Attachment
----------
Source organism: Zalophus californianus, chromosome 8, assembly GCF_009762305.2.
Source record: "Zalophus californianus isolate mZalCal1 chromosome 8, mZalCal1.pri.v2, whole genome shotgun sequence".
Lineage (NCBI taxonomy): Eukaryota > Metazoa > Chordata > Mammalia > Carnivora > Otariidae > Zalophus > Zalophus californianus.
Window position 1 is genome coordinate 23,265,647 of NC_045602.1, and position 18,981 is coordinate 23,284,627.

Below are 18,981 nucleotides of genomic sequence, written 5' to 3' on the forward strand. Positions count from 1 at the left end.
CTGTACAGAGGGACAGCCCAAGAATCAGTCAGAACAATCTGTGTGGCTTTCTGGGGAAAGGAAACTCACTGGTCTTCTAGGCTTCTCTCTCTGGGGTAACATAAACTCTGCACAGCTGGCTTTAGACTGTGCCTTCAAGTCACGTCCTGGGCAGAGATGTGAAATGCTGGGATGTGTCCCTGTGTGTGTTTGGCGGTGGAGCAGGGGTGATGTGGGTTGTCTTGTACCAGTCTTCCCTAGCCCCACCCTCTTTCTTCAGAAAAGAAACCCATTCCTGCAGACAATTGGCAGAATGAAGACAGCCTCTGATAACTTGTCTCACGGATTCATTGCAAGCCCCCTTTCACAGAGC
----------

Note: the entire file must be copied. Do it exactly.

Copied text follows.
Source organism: Zalophus californianus, chromosome 8, assembly GCF_009762305.2.
Source record: "Zalophus californianus isolate mZalCal1 chromosome 8, mZalCal1.pri.v2, whole genome shotgun sequence".
Lineage (NCBI taxonomy): Eukaryota > Metazoa > Chordata > Mammalia > Carnivora > Otariidae > Zalophus > Zalophus californianus.
Window position 1 is genome coordinate 23,265,647 of NC_045602.1, and position 18,981 is coordinate 23,284,627.

Below are 18,981 nucleotides of genomic sequence, written 5' to 3' on the forward strand. Positions count from 1 at the left end.
CTGTACAGAGGGACAGCCCAAGAATCAGTCAGAACAATCTGTGTGGCTTTCTGGGGAAAGGAAACTCACTGGTCTTCTAGGCTTCTCTCTCTGGGGTAACATAAACTCTGCACAGCTGGCTTTAGACTGTGCCTTCAAGTCACGTCCTGGGCAGAGATGTGAAATGCTGGGATGTGTCCCTGTGTGTGTTTGGCGGTGGAGCAGGGGTGATGTGGGTTGTCTTGTACCAGTCTTCCCTAGCCCCACCCTCTTTCTTCAGAAAAGAAACCCATTCCTGCAGACAATTGGCAGAATGAAGACAGCCTCTGATAACTTGTCTCACGGATTCATTGCAAGCCCCCTTTCACAGAGC